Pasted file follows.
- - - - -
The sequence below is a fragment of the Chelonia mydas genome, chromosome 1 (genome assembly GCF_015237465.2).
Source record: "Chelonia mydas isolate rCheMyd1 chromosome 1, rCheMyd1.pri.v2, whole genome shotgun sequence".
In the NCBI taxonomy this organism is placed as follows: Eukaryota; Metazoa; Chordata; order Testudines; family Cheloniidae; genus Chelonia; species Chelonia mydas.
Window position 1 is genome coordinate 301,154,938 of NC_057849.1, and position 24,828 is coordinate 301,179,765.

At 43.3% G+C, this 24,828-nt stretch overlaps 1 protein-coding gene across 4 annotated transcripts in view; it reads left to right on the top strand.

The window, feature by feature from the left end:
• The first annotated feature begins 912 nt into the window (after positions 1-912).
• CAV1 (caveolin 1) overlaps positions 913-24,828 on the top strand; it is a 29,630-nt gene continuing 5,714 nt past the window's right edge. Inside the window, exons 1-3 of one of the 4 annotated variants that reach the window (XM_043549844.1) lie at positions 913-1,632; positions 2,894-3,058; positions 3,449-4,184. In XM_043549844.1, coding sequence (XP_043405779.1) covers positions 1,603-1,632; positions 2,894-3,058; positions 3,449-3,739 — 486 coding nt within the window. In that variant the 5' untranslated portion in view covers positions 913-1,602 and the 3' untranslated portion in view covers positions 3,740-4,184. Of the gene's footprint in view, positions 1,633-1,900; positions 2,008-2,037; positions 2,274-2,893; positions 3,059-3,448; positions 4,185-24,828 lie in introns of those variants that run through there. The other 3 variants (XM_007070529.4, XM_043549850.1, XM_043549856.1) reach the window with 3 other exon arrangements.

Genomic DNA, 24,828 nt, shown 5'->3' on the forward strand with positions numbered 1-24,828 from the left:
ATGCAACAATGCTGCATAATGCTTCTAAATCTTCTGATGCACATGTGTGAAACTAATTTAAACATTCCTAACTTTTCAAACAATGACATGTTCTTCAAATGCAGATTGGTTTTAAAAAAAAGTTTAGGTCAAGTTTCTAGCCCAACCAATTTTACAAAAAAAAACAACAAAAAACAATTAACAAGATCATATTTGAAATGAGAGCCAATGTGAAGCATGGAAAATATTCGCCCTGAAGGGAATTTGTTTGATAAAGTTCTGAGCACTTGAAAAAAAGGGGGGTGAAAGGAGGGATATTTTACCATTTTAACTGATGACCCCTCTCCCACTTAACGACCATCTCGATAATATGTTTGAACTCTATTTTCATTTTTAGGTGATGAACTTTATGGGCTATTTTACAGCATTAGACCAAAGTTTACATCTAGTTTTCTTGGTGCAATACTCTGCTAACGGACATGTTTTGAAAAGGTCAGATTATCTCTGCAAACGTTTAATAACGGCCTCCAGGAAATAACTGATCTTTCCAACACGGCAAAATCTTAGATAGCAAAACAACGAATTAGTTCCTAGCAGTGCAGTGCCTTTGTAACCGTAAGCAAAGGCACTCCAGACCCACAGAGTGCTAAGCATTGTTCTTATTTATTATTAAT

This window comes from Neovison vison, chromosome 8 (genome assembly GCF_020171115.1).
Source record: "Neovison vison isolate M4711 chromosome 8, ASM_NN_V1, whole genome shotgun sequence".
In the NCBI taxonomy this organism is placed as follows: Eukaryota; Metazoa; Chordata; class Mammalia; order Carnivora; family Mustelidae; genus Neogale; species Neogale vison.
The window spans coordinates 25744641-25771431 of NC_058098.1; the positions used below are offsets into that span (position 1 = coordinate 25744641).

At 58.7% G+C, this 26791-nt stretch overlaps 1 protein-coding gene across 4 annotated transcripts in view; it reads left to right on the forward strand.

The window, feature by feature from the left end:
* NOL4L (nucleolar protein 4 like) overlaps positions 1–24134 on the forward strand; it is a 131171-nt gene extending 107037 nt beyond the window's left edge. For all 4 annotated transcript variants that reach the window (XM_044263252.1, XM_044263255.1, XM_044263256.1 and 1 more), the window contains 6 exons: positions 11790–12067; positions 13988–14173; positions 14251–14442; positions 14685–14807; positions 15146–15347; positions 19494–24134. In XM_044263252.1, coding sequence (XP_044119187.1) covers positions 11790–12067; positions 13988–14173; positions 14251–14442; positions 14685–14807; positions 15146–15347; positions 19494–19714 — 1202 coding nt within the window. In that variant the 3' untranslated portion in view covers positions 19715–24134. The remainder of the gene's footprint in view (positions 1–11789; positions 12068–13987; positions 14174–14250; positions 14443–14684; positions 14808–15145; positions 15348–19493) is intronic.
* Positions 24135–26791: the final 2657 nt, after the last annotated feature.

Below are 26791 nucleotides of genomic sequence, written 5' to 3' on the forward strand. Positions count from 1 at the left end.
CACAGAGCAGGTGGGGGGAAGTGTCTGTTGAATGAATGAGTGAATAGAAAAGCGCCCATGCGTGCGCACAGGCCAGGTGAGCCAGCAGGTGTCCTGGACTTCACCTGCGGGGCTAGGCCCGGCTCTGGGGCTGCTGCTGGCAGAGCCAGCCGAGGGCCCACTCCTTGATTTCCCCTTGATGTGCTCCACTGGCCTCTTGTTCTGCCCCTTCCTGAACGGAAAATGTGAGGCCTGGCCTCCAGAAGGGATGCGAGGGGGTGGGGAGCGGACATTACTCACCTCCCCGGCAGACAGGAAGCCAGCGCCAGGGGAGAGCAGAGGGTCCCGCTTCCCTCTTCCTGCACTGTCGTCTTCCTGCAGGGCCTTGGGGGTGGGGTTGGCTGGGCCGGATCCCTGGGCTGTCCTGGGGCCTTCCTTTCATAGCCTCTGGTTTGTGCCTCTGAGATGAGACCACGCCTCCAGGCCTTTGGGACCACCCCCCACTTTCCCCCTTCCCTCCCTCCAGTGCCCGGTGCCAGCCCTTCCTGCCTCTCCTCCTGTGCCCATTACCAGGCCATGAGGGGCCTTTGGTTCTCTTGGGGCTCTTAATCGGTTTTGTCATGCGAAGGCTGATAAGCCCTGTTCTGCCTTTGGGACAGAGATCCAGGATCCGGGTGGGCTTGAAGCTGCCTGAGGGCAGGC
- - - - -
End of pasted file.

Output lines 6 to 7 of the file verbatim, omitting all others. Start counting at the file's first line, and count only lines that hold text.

The window, feature by feature from the left end:
• The first annotated feature begins 912 nt into the window (after positions 1-912).